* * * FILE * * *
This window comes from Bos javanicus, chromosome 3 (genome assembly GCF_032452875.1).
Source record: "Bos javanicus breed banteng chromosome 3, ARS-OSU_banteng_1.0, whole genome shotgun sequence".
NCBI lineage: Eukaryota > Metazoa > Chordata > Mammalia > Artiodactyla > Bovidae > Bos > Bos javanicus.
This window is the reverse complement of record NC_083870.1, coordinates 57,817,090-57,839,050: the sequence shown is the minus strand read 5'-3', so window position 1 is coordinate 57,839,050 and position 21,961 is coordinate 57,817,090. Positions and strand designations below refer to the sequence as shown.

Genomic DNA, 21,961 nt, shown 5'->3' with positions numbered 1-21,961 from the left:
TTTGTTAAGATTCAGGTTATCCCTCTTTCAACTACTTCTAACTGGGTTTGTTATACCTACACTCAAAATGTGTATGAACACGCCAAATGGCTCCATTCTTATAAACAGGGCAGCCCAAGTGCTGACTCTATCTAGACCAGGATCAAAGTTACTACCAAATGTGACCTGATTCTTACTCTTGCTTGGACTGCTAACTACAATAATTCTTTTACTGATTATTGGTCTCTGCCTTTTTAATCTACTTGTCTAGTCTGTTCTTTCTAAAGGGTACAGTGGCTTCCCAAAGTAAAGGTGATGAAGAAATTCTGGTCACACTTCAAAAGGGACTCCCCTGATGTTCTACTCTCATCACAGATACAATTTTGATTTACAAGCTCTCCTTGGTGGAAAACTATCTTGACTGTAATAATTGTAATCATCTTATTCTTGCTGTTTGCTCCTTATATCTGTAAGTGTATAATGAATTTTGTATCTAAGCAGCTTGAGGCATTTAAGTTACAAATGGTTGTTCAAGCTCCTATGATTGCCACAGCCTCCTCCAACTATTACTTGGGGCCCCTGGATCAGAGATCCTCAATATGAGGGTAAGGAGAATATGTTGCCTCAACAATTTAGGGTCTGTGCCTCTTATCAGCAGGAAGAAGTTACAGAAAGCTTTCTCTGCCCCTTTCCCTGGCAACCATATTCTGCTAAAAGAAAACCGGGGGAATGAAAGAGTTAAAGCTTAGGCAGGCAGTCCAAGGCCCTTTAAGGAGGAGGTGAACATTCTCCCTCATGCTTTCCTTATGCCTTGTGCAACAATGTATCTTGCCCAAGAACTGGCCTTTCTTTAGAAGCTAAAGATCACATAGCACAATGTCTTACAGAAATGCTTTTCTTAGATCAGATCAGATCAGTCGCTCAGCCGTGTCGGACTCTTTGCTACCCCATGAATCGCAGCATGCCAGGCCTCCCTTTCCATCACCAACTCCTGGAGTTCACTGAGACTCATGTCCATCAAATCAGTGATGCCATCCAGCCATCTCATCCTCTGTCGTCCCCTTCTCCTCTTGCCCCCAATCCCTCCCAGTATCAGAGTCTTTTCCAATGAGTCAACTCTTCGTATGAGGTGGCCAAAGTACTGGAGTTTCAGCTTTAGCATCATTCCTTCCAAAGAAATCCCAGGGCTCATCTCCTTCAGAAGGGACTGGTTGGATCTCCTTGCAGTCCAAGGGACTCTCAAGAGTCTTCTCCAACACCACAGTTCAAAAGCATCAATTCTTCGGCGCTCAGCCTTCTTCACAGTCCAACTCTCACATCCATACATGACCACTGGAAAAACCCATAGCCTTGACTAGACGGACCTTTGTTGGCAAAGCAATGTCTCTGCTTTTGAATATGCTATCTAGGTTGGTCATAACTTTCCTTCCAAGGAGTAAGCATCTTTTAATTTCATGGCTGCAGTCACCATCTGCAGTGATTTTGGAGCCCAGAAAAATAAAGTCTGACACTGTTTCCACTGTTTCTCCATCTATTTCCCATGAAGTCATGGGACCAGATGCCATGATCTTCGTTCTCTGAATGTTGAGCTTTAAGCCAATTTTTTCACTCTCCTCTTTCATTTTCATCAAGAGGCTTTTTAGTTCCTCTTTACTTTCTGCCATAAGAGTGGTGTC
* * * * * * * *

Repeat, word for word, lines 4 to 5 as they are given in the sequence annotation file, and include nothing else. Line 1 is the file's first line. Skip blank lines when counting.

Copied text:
This window is the reverse complement of record NC_083870.1, coordinates 57,817,090-57,839,050: the sequence shown is the minus strand read 5'-3', so window position 1 is coordinate 57,839,050 and position 21,961 is coordinate 57,817,090. Positions and strand designations below refer to the sequence as shown.

Genomic DNA, 21,961 nt, shown 5'->3' with positions numbered 1-21,961 from the left: